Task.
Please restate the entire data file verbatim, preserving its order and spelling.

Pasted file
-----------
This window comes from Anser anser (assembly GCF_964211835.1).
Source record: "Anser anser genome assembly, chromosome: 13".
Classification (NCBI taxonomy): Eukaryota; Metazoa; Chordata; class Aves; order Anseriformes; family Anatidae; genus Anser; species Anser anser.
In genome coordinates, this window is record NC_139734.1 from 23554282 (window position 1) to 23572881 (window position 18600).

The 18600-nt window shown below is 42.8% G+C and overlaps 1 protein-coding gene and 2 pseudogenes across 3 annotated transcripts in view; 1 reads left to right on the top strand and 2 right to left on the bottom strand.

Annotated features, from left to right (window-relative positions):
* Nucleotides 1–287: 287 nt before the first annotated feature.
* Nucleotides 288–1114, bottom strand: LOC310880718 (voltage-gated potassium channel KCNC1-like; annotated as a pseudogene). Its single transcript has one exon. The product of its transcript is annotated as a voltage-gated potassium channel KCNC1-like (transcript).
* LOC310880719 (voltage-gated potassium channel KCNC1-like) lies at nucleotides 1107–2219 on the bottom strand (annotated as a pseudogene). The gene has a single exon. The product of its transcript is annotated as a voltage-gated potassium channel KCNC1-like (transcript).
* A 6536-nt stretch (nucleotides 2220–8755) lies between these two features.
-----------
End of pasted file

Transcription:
This window comes from Anser anser (assembly GCF_964211835.1).
Source record: "Anser anser genome assembly, chromosome: 13".
Classification (NCBI taxonomy): Eukaryota; Metazoa; Chordata; class Aves; order Anseriformes; family Anatidae; genus Anser; species Anser anser.
In genome coordinates, this window is record NC_139734.1 from 23554282 (window position 1) to 23572881 (window position 18600).

The 18600-nt window shown below is 42.8% G+C and overlaps 1 protein-coding gene and 2 pseudogenes across 3 annotated transcripts in view; 1 reads left to right on the top strand and 2 right to left on the bottom strand.

Annotated features, from left to right (window-relative positions):
* Nucleotides 1–287: 287 nt before the first annotated feature.
* Nucleotides 288–1114, bottom strand: LOC310880718 (voltage-gated potassium channel KCNC1-like; annotated as a pseudogene). Its single transcript has one exon. The product of its transcript is annotated as a voltage-gated potassium channel KCNC1-like (transcript).
* LOC310880719 (voltage-gated potassium channel KCNC1-like) lies at nucleotides 1107–2219 on the bottom strand (annotated as a pseudogene). The gene has a single exon. The product of its transcript is annotated as a voltage-gated potassium channel KCNC1-like (transcript).
* A 6536-nt stretch (nucleotides 2220–8755) lies between these two features.